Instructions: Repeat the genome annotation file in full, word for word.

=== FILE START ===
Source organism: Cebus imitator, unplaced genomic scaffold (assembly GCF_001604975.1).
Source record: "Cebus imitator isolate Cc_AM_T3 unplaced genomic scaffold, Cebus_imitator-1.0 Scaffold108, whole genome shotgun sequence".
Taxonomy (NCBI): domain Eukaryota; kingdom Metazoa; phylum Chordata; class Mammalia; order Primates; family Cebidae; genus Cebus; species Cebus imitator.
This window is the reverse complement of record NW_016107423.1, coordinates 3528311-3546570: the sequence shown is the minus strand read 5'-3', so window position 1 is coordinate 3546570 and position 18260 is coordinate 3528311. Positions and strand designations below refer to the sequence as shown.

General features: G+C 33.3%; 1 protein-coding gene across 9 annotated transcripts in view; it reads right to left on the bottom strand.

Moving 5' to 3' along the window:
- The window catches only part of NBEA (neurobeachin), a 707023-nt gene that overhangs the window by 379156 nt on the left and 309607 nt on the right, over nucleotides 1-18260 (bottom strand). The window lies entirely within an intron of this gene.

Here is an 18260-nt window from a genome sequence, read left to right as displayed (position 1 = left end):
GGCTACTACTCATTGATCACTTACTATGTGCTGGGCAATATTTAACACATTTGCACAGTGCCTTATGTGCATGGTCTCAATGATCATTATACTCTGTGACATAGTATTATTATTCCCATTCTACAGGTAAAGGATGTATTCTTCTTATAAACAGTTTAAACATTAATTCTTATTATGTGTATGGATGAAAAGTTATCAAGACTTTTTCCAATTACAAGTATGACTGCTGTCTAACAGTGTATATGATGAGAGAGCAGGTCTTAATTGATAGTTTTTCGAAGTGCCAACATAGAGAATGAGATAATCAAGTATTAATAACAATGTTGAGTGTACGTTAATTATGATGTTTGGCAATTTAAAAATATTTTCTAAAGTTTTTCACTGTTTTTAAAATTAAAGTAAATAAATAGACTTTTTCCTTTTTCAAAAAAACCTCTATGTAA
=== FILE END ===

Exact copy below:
Source organism: Cebus imitator, unplaced genomic scaffold (assembly GCF_001604975.1).
Source record: "Cebus imitator isolate Cc_AM_T3 unplaced genomic scaffold, Cebus_imitator-1.0 Scaffold108, whole genome shotgun sequence".
Taxonomy (NCBI): domain Eukaryota; kingdom Metazoa; phylum Chordata; class Mammalia; order Primates; family Cebidae; genus Cebus; species Cebus imitator.
This window is the reverse complement of record NW_016107423.1, coordinates 3528311-3546570: the sequence shown is the minus strand read 5'-3', so window position 1 is coordinate 3546570 and position 18260 is coordinate 3528311. Positions and strand designations below refer to the sequence as shown.

General features: G+C 33.3%; 1 protein-coding gene across 9 annotated transcripts in view; it reads right to left on the bottom strand.

Moving 5' to 3' along the window:
- The window catches only part of NBEA (neurobeachin), a 707023-nt gene that overhangs the window by 379156 nt on the left and 309607 nt on the right, over nucleotides 1-18260 (bottom strand). The window lies entirely within an intron of this gene.

Here is an 18260-nt window from a genome sequence, read left to right as displayed (position 1 = left end):
GGCTACTACTCATTGATCACTTACTATGTGCTGGGCAATATTTAACACATTTGCACAGTGCCTTATGTGCATGGTCTCAATGATCATTATACTCTGTGACATAGTATTATTATTCCCATTCTACAGGTAAAGGATGTATTCTTCTTATAAACAGTTTAAACATTAATTCTTATTATGTGTATGGATGAAAAGTTATCAAGACTTTTTCCAATTACAAGTATGACTGCTGTCTAACAGTGTATATGATGAGAGAGCAGGTCTTAATTGATAGTTTTTCGAAGTGCCAACATAGAGAATGAGATAATCAAGTATTAATAACAATGTTGAGTGTACGTTAATTATGATGTTTGGCAATTTAAAAATATTTTCTAAAGTTTTTCACTGTTTTTAAAATTAAAGTAAATAAATAGACTTTTTCCTTTTTCAAAAAAACCTCTATGTAA